As more than 23 million Americans struggle with addiction to one substance or another, there are many critics decrying medical intervention.
They wonder “Is addiction a disease or a choice?”, and in some cases even legislate based around the idea that it must be a choice. However, our whole frame of thinking should be examined before we settle that debate.
Here are 5 reasons to consider the argument that addiction is more of a disease than a choice.
1. Most People Would Choose Health
If given the choice between being in great health and being in poor health due to an addiction to the substance, anyone would choose health. No one would choose to be unhealthy if they could control themselves.
People have an urge to stay alive and to thrive. People suffering from addictions try to make it through the day in hopes of getting past their addiction the next day. Being addicted to a substance is the last thing anyone would want to wish on their health.
While some people do make that first decision to try a drug or choose alcohol over their priorities, there’s a point when “choosing” isn’t an option. In order to get through the day, the addiction takes over the brain. People become myopic and focused on their addiction.
Rather than being able to choose health, the substance chooses for them. They don’t even know that health is an option, because the substance is in the way.
2. Would You Choose to Ruin Relationships?
Addiction can ruin your most intimate and closest relationships with the people who you love. No reasonable person would ever choose to ruin their relationships. However, to the people who think that addiction is a choice, it seems like they would.
Your family, your friends, your intimate partners will try to stay with you as you suffer from your addiction. You watch your closest relationships suffer. It’s clear that there’s an answer and yet you can’t seem to take the action that you know that you need to.
If you’re in love, you would never choose to hurt the person you’re with. You’d do everything in your power to protect them and to let them know how much you care about them. And yet, when addiction has a role to play, it can cause you to ruin your relationships.
Is this something you’d call a choice or would you call it the nagging result of a troubling disease?
3. It Changes Your Personality
If you’re a happy-go-lucky person who sees the glass as always half full, you might not be able to maintain that attitude when you’re in the midst of an addiction. You might end up not only changing some of your behavior, but your whole attitude could change. Things that you once found deplorable could become normal behavior.
How often have you heard about people who are addicted to substances robbing their family, friends, and loved ones?
People in the throes of addiction will forget about their allegiance to the people who care about them the most. They’ll start making decisions that they would never have before. They’ll take action in ways that are both surprising and seemingly uncharacteristic.
No one would choose to become a thief or a liar, especially to the people they hold dearest unless something made them change. The disease of addiction causes changes to the chemical makeup of our brains. And during those changes, the drive for more of a substance supersedes all other interests.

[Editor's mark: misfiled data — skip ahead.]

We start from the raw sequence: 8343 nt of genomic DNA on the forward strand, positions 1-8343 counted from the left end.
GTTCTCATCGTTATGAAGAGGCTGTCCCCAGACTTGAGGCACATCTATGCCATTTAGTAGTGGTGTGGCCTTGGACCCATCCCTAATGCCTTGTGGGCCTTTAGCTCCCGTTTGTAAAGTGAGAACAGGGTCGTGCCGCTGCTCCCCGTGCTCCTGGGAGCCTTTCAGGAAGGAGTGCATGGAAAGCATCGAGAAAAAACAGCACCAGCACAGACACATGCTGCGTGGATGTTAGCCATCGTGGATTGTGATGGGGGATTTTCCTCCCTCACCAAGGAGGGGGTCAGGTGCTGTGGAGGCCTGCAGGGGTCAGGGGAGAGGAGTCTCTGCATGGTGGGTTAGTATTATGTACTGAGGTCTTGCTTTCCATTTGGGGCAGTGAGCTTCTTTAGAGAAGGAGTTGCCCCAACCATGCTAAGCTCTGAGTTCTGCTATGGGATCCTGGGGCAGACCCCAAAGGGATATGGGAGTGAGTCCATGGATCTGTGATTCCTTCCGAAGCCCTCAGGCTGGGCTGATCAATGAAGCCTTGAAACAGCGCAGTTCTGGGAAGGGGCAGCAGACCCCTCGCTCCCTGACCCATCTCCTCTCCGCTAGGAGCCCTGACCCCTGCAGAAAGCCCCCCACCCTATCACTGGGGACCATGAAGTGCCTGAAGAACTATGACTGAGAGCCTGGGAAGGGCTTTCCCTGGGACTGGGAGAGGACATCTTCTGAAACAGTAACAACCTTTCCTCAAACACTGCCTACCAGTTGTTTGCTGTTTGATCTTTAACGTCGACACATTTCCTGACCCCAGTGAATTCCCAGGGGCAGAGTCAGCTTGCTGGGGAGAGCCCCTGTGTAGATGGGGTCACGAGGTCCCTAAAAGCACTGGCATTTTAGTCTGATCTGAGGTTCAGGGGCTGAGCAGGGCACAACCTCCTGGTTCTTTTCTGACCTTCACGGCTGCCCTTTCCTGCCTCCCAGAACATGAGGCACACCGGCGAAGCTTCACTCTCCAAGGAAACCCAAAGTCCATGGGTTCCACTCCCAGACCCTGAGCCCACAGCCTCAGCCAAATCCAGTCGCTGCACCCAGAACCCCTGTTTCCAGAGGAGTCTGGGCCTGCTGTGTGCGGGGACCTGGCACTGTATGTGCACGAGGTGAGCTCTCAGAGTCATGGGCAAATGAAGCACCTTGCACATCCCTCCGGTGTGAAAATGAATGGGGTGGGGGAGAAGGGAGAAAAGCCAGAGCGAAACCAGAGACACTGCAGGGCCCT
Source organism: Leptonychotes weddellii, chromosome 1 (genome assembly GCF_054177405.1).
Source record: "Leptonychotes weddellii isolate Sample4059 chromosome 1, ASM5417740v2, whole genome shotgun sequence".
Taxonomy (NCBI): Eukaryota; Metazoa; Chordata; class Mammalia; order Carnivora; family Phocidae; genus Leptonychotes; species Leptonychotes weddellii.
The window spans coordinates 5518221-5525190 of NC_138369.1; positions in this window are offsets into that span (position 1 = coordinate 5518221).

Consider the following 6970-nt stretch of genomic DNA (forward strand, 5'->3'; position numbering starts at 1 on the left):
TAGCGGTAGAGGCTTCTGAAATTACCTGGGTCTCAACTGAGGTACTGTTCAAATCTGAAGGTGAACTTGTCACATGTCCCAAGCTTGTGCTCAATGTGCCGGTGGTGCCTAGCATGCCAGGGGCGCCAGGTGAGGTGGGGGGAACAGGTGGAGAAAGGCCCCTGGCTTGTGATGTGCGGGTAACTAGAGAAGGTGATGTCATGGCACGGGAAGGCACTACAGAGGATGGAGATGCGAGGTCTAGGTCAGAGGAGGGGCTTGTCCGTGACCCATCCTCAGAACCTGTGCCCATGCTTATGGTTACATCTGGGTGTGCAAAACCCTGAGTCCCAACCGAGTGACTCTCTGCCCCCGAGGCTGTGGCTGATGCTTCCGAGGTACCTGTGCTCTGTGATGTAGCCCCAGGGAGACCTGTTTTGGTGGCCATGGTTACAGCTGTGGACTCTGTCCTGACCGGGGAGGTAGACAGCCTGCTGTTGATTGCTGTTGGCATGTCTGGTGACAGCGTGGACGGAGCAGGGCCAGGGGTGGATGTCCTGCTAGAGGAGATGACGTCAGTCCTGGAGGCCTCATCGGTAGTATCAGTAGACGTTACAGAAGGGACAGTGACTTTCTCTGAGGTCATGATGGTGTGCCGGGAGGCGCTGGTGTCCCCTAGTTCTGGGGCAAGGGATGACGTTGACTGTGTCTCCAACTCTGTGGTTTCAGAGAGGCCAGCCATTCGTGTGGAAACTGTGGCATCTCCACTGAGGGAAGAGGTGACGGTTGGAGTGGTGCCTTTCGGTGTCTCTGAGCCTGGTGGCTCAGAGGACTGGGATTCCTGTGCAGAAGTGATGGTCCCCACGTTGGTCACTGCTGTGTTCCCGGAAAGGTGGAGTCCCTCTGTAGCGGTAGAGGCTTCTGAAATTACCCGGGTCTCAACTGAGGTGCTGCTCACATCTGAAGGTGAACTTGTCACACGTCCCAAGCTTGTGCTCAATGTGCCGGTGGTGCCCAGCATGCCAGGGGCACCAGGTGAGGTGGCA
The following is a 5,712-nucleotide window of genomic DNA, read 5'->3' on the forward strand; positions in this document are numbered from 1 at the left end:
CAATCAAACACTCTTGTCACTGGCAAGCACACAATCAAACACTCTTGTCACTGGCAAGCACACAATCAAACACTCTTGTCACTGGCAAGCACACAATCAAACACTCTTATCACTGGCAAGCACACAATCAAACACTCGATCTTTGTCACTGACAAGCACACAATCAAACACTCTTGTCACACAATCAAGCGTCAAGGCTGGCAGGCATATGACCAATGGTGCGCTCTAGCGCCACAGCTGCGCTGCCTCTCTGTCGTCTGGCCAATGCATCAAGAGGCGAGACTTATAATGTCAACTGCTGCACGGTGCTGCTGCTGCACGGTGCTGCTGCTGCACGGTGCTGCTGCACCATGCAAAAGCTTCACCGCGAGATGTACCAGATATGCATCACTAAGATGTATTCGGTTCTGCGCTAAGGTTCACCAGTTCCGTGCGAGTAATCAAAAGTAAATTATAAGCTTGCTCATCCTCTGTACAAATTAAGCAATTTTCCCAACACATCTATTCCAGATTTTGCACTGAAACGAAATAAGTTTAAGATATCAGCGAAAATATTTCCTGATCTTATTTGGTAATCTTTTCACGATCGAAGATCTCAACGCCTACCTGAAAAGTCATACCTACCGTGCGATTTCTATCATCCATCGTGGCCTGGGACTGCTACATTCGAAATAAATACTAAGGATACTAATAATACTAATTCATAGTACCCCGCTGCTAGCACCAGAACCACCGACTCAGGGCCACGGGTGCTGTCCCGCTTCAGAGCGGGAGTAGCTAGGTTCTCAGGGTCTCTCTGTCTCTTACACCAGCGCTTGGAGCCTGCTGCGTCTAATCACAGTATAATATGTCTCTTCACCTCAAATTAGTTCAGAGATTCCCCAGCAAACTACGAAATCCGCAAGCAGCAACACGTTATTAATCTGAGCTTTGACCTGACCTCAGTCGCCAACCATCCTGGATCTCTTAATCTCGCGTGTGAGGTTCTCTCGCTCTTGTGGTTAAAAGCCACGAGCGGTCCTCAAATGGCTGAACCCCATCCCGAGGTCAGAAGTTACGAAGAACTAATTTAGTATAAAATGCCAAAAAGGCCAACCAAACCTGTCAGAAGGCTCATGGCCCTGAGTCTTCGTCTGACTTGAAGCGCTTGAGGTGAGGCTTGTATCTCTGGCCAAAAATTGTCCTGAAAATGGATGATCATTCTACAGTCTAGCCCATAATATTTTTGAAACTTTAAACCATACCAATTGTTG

4. Medical Intervention Is Necessary
One of the strongest arguments for why addiction isn’t a choice is that when you make a choice, you don’t usually need a medical intervention to reverse it. If I choose pepperoni over sausage on my pizza, it wouldn’t take a staff of dozens of medical professionals to change my mind.
When you’re suffering from an addiction, you need help dealing with things like withdrawal. Withdrawal can be fatal if it’s handled incorrectly. If addiction were a choice, there would be no withdrawal whatsoever.
If it were a choice, the decision to stop being addicted would be just as simple as choosing to go up or down on an elevator. With the concept of relapsing thrown in, it’s clear that it’s not a choice that anyone wants to make.
5. Choices Can Improve Your Life
Think about the very concept of choice. When you’re given a choice, let’s say between which college you go to, you could have a better or a worse outcome for your life. When you choose a substance, it’s rare you end up in a better place than you started at.
Even if you do end up in a better place, whether emotionally or through relationships with other users, those changes don’t last. If you choose a great college where you have a great experience, there’s no point where it all turns around and you end up worse than you started. Good choices beget other good choices.
Addiction can’t be a choice because there’s no permanent lasting impact that leads toward the betterment of your life. You never hear someone talk about their addiction as the greatest choice they ever made. They talk about their choice to put the substance first or to try the substance for the first time, but after that, things start to go downhill.
After that, it’s no longer a choice because who would want to end up powerless to a substance?
Wondering “Is Addiction a Disease or a Choice” Is the Problem
The longer that we continue to ask “is addiction a disease or a choice”, the longer we’ll continue to give addicts improper medical treatment. Addiction requires serious medical intervention and if we don’t give people what they need, we make them suffer unnecessarily. While it might look like a choice, it’s definitely more of a disease and should be treated as the health crisis that it is.
To get a better understanding of alcohol use disorder, check out our report on what it’s all about.